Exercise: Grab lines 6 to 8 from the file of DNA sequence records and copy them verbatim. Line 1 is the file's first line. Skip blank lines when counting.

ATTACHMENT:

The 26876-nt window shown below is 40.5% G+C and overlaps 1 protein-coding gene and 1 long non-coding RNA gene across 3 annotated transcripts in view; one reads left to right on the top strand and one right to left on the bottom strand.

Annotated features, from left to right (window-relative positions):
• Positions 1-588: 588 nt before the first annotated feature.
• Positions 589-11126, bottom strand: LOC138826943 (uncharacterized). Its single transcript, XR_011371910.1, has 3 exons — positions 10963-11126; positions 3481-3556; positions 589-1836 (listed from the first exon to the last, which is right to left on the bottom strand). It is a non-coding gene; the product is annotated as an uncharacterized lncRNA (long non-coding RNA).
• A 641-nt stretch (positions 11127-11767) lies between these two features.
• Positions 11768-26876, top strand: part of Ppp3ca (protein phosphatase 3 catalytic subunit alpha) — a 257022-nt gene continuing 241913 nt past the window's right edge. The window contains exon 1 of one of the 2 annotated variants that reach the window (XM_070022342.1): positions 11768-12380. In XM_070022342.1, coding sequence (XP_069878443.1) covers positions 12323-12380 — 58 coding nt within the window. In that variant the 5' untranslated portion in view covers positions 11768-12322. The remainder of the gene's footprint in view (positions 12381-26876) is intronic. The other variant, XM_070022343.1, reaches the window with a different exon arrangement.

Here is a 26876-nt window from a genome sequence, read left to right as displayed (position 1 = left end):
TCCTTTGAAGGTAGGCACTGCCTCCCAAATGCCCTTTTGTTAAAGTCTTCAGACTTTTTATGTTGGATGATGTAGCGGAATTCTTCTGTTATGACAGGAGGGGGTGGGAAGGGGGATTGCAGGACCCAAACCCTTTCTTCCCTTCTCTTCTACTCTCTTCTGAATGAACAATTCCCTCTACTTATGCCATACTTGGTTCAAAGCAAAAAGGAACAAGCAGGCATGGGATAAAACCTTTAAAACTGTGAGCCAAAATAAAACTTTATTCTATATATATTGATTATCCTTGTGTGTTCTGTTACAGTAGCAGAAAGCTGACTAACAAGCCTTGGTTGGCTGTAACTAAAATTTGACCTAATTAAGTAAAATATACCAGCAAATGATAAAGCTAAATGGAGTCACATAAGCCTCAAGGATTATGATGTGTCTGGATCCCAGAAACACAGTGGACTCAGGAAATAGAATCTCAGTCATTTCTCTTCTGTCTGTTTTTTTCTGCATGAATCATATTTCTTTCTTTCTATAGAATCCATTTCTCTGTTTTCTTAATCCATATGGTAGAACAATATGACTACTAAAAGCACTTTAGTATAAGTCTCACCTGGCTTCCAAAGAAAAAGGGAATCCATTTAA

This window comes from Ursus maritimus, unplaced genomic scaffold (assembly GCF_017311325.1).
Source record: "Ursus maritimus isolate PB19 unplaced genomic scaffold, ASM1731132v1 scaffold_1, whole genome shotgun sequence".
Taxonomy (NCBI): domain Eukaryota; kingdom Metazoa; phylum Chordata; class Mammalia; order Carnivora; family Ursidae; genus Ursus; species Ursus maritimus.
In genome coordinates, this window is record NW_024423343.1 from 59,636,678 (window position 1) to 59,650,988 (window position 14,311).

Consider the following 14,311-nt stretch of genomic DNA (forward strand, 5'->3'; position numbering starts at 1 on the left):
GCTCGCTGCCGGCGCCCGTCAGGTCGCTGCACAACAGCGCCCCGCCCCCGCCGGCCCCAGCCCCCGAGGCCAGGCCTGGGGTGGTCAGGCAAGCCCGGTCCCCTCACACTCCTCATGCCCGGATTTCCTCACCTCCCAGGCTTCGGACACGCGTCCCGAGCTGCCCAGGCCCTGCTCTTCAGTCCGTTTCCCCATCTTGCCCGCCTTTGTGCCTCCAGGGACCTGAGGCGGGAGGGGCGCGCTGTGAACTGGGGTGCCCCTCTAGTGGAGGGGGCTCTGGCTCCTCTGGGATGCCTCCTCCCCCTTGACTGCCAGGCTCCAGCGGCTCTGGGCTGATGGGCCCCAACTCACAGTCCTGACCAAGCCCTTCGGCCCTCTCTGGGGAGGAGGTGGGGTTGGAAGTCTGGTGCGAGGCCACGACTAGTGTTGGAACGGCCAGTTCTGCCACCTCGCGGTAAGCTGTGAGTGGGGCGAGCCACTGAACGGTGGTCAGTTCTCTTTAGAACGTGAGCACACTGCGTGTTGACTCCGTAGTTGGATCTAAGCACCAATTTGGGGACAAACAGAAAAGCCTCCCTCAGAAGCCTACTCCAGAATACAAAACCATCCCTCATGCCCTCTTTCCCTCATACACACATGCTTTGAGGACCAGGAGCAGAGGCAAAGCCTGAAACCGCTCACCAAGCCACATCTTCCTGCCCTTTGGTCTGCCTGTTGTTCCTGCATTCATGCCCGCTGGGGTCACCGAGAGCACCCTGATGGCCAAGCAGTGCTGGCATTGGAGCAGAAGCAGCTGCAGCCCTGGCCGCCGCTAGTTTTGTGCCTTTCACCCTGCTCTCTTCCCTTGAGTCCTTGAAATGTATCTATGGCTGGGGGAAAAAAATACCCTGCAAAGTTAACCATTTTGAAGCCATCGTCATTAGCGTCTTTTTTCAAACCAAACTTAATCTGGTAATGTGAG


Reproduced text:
• Positions 11768-26876, top strand: part of Ppp3ca (protein phosphatase 3 catalytic subunit alpha) — a 257022-nt gene continuing 241913 nt past the window's right edge. The window contains exon 1 of one of the 2 annotated variants that reach the window (XM_070022342.1): positions 11768-12380. In XM_070022342.1, coding sequence (XP_069878443.1) covers positions 12323-12380 — 58 coding nt within the window. In that variant the 5' untranslated portion in view covers positions 11768-12322. The remainder of the gene's footprint in view (positions 12381-26876) is intronic. The other variant, XM_070022343.1, reaches the window with a different exon arrangement.

Here is a 26876-nt window from a genome sequence, read left to right as displayed (position 1 = left end):
TCCTTTGAAGGTAGGCACTGCCTCCCAAATGCCCTTTTGTTAAAGTCTTCAGACTTTTTATGTTGGATGATGTAGCGGAATTCTTCTGTTATGACAGGAGGGGGTGGGAAGGGGGATTGCAGGACCCAAACCCTTTCTTCCCTTCTCTTCTACTCTCTTCTGAATGAACAATTCCCTCTACTTATGCCATACTTGGTTCAAAGCAAAAAGGAACAAGCAGGCATGGGATAAAACCTTTAAAACTGTGAGCCAAAATAAAACTTTATTCTATATATATTGATTATCCTTGTGTGTTCTGTTACAGTAGCAGAAAGCTGACTAACAAGCCTTGGTTGGCTGTAACTAAAATTTGACCTAATTAAGTAAAATATACCAGCAAATGATAAAGCTAAATGGAGTCACATAAGCCTCAAGGATTATGATGTGTCTGGATCCCAGAAACACAGTGGACTCAGGAAATAGAATCTCAGTCATTTCTCTTCTGTCTGTTTTTTTCTGCATGAATCATATTTCTTTCTTTCTATAGAATCCATTTCTCTGTTTTCTTAATCCATATGGTAGAACAATATGACTACTAAAAGCACTTTAGTATAAGTCTCACCTGGCTTCCAAAGAAAAAGGGAATCCATTTAA